Black News and News Makers in History: Ethel Waters

Black news - Black News and News Makers in History recognizes Ethel Waters this week in Black history.Ethel Waters, singer and actress, popular during the Harlem Renaissance Era, won best supporting actress for her role in the 1949 movie 'Pinky' and had numerous hit songs including "Down Home Music," "Oh, Daddy," and others. She wrote two autobiographies.

Born in Pennsylvania October 31, 1896, her childhood was migratory and difficult. She used her exposure to various cultures and situations to her advantage in her songs. Her singing career started in 1913 when she was persuaded to sing two songs during a Halloween party at a nightclub after which she was offered professional work at the Lincoln Theatre in Baltimore. The $10 per week was better than the $4.75 per week she was earning as a Philadelphia hotel maid.

Soon she was touring on the Black vaudeville circuit, which wasn't lucrative, so she began touring with a carnival. After a short time, she realized the carnival was also non-lucrative, so moved to Atlanta and began working in a nightclub where Bessie Smith was working. Bessie Smith demanded Waters avoid singing the blues, so Waters sang ballads and popular songs and danced.

In 1919, she moved to Harlem and became a celebrity performer in the Harlem Renaissance during the 1920's. Her first job was at Edmond's Cellar where she sang popular ballads. The blackface comedy, Hello 1919, was her first acting job.

In 1921, she became the fifth African American woman to make a record on the Cardinal Record label. From 1921 through 1923, she recorded under the Black Swan Records label and was with Paramount until 1924.

In 1924, she played at the Plantation Club on Broadway and toured with the Black Swan Dance Masters. During this time, she performed to a White audience-based vaudeville circuit combined with screenings of silent movies.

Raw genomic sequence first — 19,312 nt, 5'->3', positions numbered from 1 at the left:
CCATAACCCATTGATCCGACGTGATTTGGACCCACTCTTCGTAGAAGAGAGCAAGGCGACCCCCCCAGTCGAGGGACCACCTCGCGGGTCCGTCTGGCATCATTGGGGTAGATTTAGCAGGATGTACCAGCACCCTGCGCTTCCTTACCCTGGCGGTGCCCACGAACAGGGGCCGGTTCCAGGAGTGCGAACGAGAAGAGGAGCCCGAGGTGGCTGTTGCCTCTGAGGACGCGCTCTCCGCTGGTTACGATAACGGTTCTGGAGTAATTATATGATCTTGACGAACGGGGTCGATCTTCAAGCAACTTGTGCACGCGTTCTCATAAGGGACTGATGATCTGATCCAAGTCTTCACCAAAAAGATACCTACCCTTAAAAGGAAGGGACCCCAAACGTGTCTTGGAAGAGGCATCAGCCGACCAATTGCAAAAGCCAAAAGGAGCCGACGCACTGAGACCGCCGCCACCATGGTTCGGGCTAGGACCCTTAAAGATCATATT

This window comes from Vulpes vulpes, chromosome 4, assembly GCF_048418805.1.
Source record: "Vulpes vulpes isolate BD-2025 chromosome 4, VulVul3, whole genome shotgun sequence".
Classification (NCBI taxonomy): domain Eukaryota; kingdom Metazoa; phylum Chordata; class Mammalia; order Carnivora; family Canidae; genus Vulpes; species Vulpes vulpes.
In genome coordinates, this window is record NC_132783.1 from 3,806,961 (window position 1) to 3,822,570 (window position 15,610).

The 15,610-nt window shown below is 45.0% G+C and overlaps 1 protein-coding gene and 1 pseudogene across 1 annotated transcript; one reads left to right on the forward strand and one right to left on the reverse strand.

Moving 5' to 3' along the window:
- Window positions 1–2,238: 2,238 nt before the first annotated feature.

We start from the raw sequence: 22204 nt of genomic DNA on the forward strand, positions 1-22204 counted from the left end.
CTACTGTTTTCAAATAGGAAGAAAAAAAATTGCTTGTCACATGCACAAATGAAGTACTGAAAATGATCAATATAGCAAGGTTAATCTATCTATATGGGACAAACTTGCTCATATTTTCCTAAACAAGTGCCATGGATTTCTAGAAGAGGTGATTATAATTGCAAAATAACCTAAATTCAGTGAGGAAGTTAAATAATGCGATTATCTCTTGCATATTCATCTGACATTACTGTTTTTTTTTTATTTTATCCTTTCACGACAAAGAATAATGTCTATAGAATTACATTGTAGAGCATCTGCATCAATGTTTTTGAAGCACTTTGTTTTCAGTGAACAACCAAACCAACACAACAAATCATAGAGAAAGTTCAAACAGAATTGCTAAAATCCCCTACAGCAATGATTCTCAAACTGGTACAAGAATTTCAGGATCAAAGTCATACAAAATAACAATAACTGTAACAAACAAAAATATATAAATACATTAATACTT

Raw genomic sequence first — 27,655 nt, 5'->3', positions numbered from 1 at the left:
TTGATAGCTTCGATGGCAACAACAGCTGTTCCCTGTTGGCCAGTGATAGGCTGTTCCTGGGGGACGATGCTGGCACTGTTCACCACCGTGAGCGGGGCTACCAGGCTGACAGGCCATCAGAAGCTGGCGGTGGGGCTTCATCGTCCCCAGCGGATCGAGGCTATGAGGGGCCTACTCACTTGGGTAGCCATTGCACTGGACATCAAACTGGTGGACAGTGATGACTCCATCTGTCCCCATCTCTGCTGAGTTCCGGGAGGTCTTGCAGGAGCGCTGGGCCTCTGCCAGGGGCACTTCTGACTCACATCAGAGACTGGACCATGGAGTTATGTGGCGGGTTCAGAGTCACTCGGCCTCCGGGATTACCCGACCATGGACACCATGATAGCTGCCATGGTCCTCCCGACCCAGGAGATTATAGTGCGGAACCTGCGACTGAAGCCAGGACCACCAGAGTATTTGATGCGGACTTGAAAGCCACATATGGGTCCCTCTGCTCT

In 1925, she recorded under the Columbia Records label and achieved a hit with her voicing of "Dinah," which was voted a Grammy Hall of Fame Award in 1998. While with Columbia Records, she introduced other popular songs including "Heebie Jeebies," "Sweet Georgia Brown," "Someday, Sweetheart," "Am I Blue?," and "(What Did I Do To Be So) Black and Blue." In 1928, her salary was $1,250. In 1929, she helped compose "Am I Blue?" which became her signature song. She remained with Columbia until 1931, signed with the Brunswick label, but briefly returned to Columbia in 1933. Other labels included Decca, Liberty Music Shops and Bluebird.

In 1933, she made a satirical all-Black film, "Rufus Jones for President" and later starred at the Cotton Club where she sang "Stormy Weather." She also took a role in the Broadway musical "As Thousands Cheer" where she was the first African American woman in an otherwise White show. During this time, she starred in a national radio program and continued to work in nightclubs. She was the highest paid performer on Broadway.

Other films included Vincente Minnelli's "Cabin in the Sky" (1942) and "Stage Door Canteen" (1943) with Count Basie. In 1949, she was nominated Best Supporting Actress Academy Award for her performance in "Pinky." In 1950, she won the New York Drama Critics Award for her performance in the play "The Member of the Wedding." She reprieved her role in the movie version. In 1950, she starred in the television series, "Beulah," but quit because she felt the scripts portrayed African Americans in a demeaning, stereotypical image. Due to declining health, she then worked only sporadically.

Other awards and honors include:

Grammy Hall of Fame for "Am I Blue?," "Stormy Weather," and "Dinah:" Library of Congress honors for her 1933 recording of "Stormy Weather;" Christian Hall of Fame awardee; 1994 Commemorative U.S. Postage Stamp honoree; Gospel Music Hall of Fame awardee; Outstanding Single Performance by an Actress in a Series Emmy Awards nominee for Route 66; and Best Supporting Actress Academy Award nominee for "Pinky."

Films include: "On with the Show!," "Rufus Jones for President," "Bubbling Over," "Gift of Gab," "Tales of Manhattan," "Cairo," "Cabin in the Sky," "Stage Door Canteen," "Pinky," "The Member of the Wedding," "Carib Gold," "The Heart Is a Rebel," and her last film, "The Sound and the Fury" (1959).

In 1951, her autobiography, "His Eye is on the Sparrow" was published (it was later adapted for a stage production). She wrote a second autobiography, "To Me, It's Wonderful." She performed with many recognizable talents including Duke Ellington, Julie Harris and Count Basie. Later, she toured with the Rev. Billy Graham. She was the great aunt of singer/dancer Crystal Waters. While her career included singing jazz, big band, rock and roll and pop music, dancing, stage, musicals, film and television with starring roles, she preferred to sing the blues and jazz whenever the opportunity arose; you can hear in her voice, she loved the Blues and her spirit prevailed.

Compiled from Internet biographical sources.


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Black News and News Makers in History

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